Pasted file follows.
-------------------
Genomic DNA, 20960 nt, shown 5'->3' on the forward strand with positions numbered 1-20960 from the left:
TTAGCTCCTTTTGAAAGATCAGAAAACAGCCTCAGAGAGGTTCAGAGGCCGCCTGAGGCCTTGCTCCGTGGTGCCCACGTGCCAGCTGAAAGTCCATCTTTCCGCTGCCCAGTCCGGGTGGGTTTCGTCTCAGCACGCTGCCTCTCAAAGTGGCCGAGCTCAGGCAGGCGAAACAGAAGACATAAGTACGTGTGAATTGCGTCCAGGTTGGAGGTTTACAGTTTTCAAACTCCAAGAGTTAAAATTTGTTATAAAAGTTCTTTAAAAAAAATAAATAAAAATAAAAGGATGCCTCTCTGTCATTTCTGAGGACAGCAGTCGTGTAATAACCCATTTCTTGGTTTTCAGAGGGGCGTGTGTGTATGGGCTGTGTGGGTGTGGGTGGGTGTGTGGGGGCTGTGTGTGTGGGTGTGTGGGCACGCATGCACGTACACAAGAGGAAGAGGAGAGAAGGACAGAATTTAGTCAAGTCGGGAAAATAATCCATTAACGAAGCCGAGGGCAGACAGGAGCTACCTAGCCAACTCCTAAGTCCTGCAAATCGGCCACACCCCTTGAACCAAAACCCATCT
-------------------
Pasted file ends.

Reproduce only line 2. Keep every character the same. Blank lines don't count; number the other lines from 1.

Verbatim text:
TTAGCTCCTTTTGAAAGATCAGAAAACAGCCTCAGAGAGGTTCAGAGGCCGCCTGAGGCCTTGCTCCGTGGTGCCCACGTGCCAGCTGAAAGTCCATCTTTCCGCTGCCCAGTCCGGGTGGGTTTCGTCTCAGCACGCTGCCTCTCAAAGTGGCCGAGCTCAGGCAGGCGAAACAGAAGACATAAGTACGTGTGAATTGCGTCCAGGTTGGAGGTTTACAGTTTTCAAACTCCAAGAGTTAAAATTTGTTATAAAAGTTCTTTAAAAAAAATAAATAAAAATAAAAGGATGCCTCTCTGTCATTTCTGAGGACAGCAGTCGTGTAATAACCCATTTCTTGGTTTTCAGAGGGGCGTGTGTGTATGGGCTGTGTGGGTGTGGGTGGGTGTGTGGGGGCTGTGTGTGTGGGTGTGTGGGCACGCATGCACGTACACAAGAGGAAGAGGAGAGAAGGACAGAATTTAGTCAAGTCGGGAAAATAATCCATTAACGAAGCCGAGGGCAGACAGGAGCTACCTAGCCAACTCCTAAGTCCTGCAAATCGGCCACACCCCTTGAACCAAAACCCATCT